|Publication number||US5677842 A|
|Application number||US 08/468,750|
|Publication date||Oct 14, 1997|
|Filing date||Jun 6, 1995|
|Priority date||Jun 14, 1994|
|Also published as||CA2151693A1, DE69512835D1, DE69512835T2, EP0688004A1, EP0688004B1|
|Publication number||08468750, 468750, US 5677842 A, US 5677842A, US-A-5677842, US5677842 A, US5677842A|
|Inventors||Xavier Denoize, Francois Faivre, Thierry Servat|
|Original Assignee||Sextant Avionique|
|Export Citation||BiBTeX, EndNote, RefMan|
|Patent Citations (10), Referenced by (68), Classifications (11), Legal Events (4)|
|External Links: USPTO, USPTO Assignment, Espacenet|
The present invention relates to a collision avoidance device with reduced energy balance for aircraft, notably a device for avoiding collisions with the ground. It can be applied notably to civilian airliners. More generally, it can be applied to all aircraft that, in the course of their mission, have to come excessively close to the ground, for example when they are in the vicinity of mountains, or that have to maneuver in sectors of air space where they constitute a danger or are themselves in danger, for example in prohibited access areas, the avoidance being done without any great consumption of energy.
Devices for avoiding collision between the ground and aircraft are known. These devices are characterized chiefly by the use of radio-altimeters, computers that give the barometric height on the basis of pressure and temperature measurements and navigation means such as an inertial guidance system or a flight management system. The principle of these devices lies in making use of an altimetric height, taken with respect to the ground, and in making use of the variations of the radio-altimetric height or barometric height. The latter is used in particular because of its greater availability for great heights as compared with the variation in altimetric height. These distances from the ground are compared with threshold values that themselves depend on the values of heights and the configuration of the aircraft, depending on whether its undercarriage, flaps or slats are deployed for example. When the parameters measured the heights and the variations of heights as a function of time in particular, exceed the threshold values, an alarm is sent to the crew. However, such devices have the drawback of giving measurements that are excessively delayed with respect to the maneuvering of the aircraft, and hence of generating alarms that are often excessively delayed and prevent the crews from reacting in time. Such devices are therefore likely not to prevent collision. This may happen in particular when the relief takes a sudden upward turn, for example when the aircraft moves towards the side of a sharply rising mountain. Another drawback of the known devices is that they generate unwarranted alarms which are also called false alarms. These may occur for example when the aircraft are flying over low-altitude mountains with a good safety height but when rising features of the relief for example, while being harmless, cause false alarms. These drawbacks seriously reduce the credibility of these collision-preventing devices.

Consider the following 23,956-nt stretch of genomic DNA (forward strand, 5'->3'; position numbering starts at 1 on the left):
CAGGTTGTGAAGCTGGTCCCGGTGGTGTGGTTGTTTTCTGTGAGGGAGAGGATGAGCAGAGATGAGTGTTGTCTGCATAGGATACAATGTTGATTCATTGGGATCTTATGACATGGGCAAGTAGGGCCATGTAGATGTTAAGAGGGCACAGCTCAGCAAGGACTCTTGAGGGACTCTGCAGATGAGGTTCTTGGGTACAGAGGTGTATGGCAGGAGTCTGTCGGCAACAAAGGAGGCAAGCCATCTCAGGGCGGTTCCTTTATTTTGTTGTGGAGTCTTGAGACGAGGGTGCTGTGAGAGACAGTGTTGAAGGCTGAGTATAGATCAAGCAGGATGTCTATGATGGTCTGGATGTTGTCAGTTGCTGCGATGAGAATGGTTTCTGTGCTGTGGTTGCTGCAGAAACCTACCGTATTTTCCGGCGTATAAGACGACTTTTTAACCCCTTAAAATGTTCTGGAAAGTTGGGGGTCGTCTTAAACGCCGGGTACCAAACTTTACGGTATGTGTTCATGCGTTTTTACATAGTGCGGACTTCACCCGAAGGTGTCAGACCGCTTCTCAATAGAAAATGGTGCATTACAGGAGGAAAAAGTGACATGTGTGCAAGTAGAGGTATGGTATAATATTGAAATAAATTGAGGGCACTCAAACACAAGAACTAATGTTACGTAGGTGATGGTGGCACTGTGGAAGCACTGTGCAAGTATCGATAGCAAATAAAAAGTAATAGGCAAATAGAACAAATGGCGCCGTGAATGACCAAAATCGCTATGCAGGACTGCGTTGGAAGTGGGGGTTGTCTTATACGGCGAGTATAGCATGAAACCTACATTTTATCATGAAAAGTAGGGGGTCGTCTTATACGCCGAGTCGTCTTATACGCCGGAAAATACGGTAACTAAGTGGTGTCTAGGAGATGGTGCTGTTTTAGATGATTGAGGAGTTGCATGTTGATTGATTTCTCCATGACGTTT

Improvements have been made to these devices, for example by introducing databases that enable the modulation of the value of the thresholds to be taken into account as a function of the geographical position of the aircraft. These improvements are likely to reduce the false alarms. However, they require databases adapted to each type of terrain. As an extension of this latter approach, it is possible to envisage the preparation of a digital field model that would provide for permanent knowledge, depending on its position, of the nature of the relief ahead of an aircraft. Nevertheless, the use of such a model would require a database describing the relief in a sufficiently precise way, hence a database that requires large-sized memories. In addition to this drawback, there is the need for procedures of exchange and for updating a database of this type. This complicates its use. The large number of information elements stored furthermore entails non-negligible risks of error that are detrimental to the reliability of the system.
Another drawback of known avoidance devices is the large power consumption that they necessitate for the correction of the paths, notably when there is a sudden ascent in a path.
The aim of the invention is to overcome the above-mentioned drawbacks, notably by getting rid of the random factors of variations in relief in determining the position of the aircraft no longer with respect to the ground but with respect to known safety altitudes, making it possible to avoid obstacles by taking paths that offer greater safety and an improved energy balance.